Now referring to FIG. 2 and FIG. 3. FIG. 2 is an enlarged perspective view of the sphere (12) exhibiting an exterior convexity which is a result of interlocking sphere hexagonal members (12A) and sphere pentagonal members (12B) having a convex sphere hexagonal member outer surface (12AA) and a convex sphere pentagonal member outer surface (12BA), respectively. Referring to FIG. 3 which is an enlarged perspective view of the sphere (12) exhibiting an interior concavity which is a result of interlocking sphere hexagonal members (12A) and sphere pentagonal members (12B) having a concave sphere hexagonal member inner surface (12AB) and a concave sphere pentagonal member inner surface (12BB), respectively.

The individual sphere hexagonal members (12A) have a plurality of sphere hexagonal member side male connectors (12ACA) and sphere hexagonal member side female connectors (12ACB) interspersed around a perimeter which are the sphere hexagonal member sides (12AC). The sphere pentagonal members (12B) have a plurality of a plurality of sphere pentagonal member side male connectors (12BCA) and sphere pentagonal member side female connectors (12BCB) interspersed around a perimeter which are the sphere pentagonal member sides (12BC). The sphere hexagonal member side male connectors (12ACA) are in a complimentary position to the sphere pentagonal member side female connectors (12BCB) and concurrently, the sphere pentagonal member side male connectors (12BCA) are in a complimentary position to the sphere hexagonal member side female connectors (12ACB).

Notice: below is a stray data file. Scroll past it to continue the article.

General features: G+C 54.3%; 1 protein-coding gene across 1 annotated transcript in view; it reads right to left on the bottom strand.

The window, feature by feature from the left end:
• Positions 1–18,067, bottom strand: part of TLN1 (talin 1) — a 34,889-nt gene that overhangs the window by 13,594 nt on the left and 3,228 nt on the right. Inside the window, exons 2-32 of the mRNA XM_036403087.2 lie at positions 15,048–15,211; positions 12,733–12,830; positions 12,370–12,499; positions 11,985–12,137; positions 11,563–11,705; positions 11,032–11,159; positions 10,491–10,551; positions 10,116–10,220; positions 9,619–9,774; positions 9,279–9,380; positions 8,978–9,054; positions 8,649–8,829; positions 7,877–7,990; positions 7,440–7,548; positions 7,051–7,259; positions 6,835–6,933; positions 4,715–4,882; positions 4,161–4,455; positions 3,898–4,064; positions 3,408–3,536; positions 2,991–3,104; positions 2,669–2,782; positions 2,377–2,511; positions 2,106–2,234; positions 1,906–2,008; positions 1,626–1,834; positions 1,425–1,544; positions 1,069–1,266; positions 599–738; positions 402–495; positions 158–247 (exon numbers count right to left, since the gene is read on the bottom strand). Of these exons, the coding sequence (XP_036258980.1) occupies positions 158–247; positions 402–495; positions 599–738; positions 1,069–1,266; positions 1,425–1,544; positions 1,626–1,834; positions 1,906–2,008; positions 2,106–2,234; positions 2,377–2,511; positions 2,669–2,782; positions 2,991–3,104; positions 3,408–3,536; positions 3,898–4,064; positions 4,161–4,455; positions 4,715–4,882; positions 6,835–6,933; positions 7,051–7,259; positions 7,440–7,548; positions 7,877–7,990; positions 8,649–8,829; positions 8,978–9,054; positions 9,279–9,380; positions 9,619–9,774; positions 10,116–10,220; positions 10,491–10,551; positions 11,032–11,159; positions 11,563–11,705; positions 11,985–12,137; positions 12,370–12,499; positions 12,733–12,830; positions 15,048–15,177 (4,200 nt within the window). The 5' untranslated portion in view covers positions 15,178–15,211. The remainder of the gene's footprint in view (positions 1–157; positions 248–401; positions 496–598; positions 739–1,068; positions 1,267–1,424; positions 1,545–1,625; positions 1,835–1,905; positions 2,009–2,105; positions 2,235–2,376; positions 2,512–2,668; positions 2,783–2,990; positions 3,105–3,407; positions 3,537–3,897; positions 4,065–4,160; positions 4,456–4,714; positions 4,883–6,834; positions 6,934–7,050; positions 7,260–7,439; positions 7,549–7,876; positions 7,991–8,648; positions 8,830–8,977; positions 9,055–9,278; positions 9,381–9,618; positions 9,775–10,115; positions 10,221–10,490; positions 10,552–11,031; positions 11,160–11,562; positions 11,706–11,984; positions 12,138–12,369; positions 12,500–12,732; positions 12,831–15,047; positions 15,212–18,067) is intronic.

The sphere (12) is a double-walled geodesic structure composed of interlocking sphere pentagonal members (12B) and sphere hexagonal members (12A) covered with concave interior sphere pentagonal member inner surface (12BB) and sphere hexagonal member inner surface (12AB), respectively, surface panels. The concave interior diameter of the sphere (12) is approximately 4.0 meters, providing comfortable movement for a large user (16), whose head is positioned at approximately at the center of the sphere (12). The thickness of the interlocking sphere pentagonal members (12B) and sphere hexagonal members (12A) composing the sphere (12) is approximately 15 centimeters, giving an overall outside diameter of the sphere (12) of approximately 4.3 meters. The interlocking sphere pentagonal members (12B) and sphere hexagonal members (12A) composing the sphere (12) are preferably made of recycled molded plastic composite material. However, the interlocking sphere pentagonal members (12B) and sphere hexagonal members (12A) can be manufactured from a group of materials consisting of plastic, plastic composites, metal, metal alloy, fiberglass, epoxy, carbon-graphite, rubber, rubber composites and wood. The interlocking sphere hexagonal members (12A) and sphere pentagonal members (12B) are fastened to one another with male-female type connectors which are sphere hexagonal member side male connectors (12ACA) and sphere hexagonal member side female connectors (12ACB) as well as sphere pentagonal member side male connectors (12BCA) and sphere pentagonal member side female connectors (12BCB), respectively. The sphere hexagonal member side male connectors (12ACA) and sphere hexagonal member side female connectors (12ACB) are interspersed on each sphere hexagonal member side (12AC). The sphere pentagonal member side male connectors (12BCA) and sphere pentagonal member side female connectors (12BCB) are interspersed on each sphere pentagonal member side (12BC). The sphere pentagonal member inner surface (12BB) and sphere hexagonal member inner surface (12AB) are made from the same material, and snap onto the interior of each interlocking sphere pentagonal members (12B) and sphere hexagonal members (12A), respectively.